operative states that were internationally bound and stressed social welfare. He also believed
since the capitalist class would not acquiesce in its own liquidation, the cooperative
commonwealth was not likely to be attained without violence. But he also had a commitment
to civil liberties, free speech and association, and representative democracy. Initially he
believed that the League of Nations would bring about an "international democratic system"2.
However from the late 1920s his political beliefs became radicalized and he believed that it
was necessary to go beyond capitalism to "transcend the existing system of sovereign states".
Laski was involved in Labour party politics from the early 1920s. In 1923, he turned down
the offer of a parliament seat and cabinet position by Ramsay MacDonald. In 1931 he left the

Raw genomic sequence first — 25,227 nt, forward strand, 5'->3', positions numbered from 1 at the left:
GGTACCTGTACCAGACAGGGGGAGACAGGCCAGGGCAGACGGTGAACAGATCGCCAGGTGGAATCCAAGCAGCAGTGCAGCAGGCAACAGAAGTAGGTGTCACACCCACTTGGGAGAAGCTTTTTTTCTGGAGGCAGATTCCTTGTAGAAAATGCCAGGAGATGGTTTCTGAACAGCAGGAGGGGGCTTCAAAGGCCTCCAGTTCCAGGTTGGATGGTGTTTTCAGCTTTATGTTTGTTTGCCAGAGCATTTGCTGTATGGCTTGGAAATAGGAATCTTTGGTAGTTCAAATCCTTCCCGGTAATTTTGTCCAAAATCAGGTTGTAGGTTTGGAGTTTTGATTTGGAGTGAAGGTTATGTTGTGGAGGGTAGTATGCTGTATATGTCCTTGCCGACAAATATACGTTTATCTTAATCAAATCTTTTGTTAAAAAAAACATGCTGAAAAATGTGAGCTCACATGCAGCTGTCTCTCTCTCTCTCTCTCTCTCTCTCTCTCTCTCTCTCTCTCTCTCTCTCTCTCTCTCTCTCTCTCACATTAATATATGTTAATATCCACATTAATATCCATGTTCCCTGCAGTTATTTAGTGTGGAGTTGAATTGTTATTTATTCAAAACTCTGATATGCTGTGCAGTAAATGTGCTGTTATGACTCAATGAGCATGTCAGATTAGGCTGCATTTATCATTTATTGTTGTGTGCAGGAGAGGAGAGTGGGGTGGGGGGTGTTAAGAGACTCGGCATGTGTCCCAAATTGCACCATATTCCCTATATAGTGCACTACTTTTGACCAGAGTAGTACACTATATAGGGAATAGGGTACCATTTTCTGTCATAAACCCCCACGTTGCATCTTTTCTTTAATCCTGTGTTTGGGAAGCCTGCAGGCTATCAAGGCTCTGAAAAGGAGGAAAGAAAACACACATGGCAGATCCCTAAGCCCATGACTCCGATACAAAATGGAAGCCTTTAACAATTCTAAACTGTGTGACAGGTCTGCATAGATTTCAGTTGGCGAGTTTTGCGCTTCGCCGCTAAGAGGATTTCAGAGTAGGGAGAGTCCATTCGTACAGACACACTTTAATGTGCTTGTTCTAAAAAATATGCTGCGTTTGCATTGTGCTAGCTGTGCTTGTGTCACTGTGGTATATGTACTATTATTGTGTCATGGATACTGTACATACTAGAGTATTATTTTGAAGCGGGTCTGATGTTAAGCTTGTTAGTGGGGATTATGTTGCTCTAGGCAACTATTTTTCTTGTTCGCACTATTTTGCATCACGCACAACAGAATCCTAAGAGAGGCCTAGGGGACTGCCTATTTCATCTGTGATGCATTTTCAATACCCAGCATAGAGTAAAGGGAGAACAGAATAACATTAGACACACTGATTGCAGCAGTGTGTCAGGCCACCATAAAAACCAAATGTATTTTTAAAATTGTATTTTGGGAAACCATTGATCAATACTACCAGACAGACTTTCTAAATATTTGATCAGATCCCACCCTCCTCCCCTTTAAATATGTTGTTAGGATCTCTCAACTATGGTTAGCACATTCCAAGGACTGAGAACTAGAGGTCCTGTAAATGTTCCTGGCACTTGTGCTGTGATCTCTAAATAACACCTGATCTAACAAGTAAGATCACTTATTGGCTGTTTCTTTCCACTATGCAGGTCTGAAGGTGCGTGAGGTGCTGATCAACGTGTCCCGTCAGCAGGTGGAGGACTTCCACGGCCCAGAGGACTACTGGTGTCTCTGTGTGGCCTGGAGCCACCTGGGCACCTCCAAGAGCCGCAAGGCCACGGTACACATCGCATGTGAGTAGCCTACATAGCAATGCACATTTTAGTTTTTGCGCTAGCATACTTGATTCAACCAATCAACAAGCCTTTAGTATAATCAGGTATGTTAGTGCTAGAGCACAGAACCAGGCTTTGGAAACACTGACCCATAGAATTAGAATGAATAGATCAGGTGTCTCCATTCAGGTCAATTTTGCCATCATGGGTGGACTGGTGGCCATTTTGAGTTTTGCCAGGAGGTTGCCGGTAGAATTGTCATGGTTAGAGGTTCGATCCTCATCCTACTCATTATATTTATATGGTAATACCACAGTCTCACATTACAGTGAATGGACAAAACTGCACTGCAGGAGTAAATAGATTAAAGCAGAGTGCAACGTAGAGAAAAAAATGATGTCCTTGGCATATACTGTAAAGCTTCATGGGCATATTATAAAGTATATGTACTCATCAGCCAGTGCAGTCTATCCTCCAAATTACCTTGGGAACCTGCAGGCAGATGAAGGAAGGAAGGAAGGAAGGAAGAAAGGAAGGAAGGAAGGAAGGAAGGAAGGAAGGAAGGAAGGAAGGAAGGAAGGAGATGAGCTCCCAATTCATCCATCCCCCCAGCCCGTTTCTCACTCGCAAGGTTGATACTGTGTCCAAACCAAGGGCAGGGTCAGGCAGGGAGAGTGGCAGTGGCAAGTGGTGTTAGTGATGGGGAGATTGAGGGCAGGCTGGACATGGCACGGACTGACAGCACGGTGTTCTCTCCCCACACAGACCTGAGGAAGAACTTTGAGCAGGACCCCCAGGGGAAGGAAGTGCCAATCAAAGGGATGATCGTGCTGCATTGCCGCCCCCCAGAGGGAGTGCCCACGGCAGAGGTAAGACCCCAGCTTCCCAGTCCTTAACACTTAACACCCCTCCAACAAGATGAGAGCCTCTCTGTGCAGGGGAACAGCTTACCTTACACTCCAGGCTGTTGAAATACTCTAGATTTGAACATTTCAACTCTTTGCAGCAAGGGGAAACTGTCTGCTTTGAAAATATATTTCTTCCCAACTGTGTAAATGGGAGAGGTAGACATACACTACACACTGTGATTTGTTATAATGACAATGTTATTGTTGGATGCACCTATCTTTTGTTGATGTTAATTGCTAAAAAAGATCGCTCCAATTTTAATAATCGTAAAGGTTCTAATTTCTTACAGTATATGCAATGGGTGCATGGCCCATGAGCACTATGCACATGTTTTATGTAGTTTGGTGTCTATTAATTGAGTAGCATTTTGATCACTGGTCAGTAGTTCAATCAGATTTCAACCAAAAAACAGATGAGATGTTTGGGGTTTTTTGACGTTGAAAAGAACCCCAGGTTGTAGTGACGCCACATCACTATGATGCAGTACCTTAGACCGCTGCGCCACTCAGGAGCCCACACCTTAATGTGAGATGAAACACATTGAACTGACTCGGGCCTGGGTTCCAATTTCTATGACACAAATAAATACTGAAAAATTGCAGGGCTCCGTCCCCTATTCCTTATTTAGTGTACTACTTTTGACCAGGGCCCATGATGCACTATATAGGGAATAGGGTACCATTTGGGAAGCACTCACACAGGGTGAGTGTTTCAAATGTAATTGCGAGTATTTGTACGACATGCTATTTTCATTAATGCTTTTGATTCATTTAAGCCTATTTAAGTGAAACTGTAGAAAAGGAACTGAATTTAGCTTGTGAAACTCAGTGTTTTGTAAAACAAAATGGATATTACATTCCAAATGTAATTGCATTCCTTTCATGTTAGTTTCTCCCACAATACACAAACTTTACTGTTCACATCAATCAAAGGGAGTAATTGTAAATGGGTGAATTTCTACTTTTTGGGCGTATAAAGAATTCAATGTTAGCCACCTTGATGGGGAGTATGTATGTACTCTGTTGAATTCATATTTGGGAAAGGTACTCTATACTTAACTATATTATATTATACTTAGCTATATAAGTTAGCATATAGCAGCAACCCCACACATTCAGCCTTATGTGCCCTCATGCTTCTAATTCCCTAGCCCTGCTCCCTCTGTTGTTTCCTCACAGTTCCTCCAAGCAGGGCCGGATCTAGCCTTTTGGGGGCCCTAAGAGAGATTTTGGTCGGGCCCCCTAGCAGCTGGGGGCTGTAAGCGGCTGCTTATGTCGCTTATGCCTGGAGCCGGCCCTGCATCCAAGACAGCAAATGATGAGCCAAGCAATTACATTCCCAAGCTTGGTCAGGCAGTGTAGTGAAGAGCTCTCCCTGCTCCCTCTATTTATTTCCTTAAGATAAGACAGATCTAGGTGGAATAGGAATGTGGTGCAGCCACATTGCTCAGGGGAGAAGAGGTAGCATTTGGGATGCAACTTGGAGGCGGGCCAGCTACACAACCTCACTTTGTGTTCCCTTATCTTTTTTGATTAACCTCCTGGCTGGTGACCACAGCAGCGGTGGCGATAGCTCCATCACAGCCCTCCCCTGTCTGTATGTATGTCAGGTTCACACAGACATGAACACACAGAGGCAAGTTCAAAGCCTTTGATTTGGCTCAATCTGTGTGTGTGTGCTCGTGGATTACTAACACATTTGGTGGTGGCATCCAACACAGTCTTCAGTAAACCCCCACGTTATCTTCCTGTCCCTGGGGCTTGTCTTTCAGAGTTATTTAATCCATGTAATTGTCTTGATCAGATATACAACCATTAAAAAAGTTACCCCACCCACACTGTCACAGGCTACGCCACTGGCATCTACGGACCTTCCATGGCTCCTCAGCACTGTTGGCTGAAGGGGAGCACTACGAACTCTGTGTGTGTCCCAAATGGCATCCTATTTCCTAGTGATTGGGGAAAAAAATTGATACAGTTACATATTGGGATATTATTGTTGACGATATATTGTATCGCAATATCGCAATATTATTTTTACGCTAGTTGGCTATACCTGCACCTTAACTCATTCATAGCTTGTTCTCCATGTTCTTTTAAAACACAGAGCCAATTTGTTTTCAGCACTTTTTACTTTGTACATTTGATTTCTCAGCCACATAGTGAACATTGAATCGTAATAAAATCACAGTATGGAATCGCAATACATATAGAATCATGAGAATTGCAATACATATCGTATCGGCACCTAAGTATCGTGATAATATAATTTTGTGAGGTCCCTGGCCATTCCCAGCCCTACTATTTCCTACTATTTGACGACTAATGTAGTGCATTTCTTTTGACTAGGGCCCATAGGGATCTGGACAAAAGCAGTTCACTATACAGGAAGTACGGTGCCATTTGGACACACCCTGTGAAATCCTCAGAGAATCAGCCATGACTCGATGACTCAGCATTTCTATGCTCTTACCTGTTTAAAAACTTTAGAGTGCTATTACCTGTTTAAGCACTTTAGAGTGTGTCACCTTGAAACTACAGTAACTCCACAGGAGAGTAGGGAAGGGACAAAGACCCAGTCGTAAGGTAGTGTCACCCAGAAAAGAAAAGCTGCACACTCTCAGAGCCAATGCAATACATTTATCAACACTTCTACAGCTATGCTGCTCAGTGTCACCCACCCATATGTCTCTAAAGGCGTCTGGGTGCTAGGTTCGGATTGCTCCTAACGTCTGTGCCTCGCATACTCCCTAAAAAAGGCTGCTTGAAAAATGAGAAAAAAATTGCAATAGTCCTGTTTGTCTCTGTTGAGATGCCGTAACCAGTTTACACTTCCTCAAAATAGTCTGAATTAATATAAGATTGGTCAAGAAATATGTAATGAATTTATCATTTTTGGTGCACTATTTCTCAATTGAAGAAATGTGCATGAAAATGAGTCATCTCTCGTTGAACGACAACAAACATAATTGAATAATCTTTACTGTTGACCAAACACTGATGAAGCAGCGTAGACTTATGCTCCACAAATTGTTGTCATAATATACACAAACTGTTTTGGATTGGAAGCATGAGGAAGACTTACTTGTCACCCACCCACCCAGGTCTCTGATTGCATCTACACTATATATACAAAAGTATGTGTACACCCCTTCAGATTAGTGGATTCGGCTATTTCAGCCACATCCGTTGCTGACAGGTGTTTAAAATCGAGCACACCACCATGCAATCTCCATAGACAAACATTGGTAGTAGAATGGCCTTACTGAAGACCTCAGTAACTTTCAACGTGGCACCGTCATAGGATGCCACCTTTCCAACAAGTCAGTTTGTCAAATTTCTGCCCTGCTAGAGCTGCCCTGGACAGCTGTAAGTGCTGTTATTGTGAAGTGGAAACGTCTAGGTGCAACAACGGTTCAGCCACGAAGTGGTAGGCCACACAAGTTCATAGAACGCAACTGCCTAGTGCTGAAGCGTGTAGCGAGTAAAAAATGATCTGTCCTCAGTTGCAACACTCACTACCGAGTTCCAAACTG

Labour party after becoming disillusioned with party politics. In 1932, Laski joined
the Socialist League. In 1937, he was involved in the failed attempt by the Independent
Labour Party and the Communist Party of Great Britain to form a Popular Front to bring
down the Conservative government of Neville Chamberlain. During 1934–45 he served as an
alderman in the Fulham Borough Council and also the chairman of the libraries committee. In
1937, he rejoined the Labour party and became a member of its National Executive
Committee, of which he remained a member until 1949. Laski suffered a nervous breakdown
during the World War II years, brought about by overwork. In 1944, he chaired the Labour
party conference and served as the party's chair during 1945–46.3 all his life, he never really
resolved the major tensions between his early radical individualism and pluralist theories of
sovereignty and the state, and his later socialism and Marxism.
As a positive liberal of the 20th century, viewed the state as "an organisation for enabling the
mass of men to realise social good on the largest possible scale”. His function in society is "to
satisfy common needs, to protect the interests of men as citizens". Believed in the democratic
state and maintained that the functions of state have increased with the availability of voting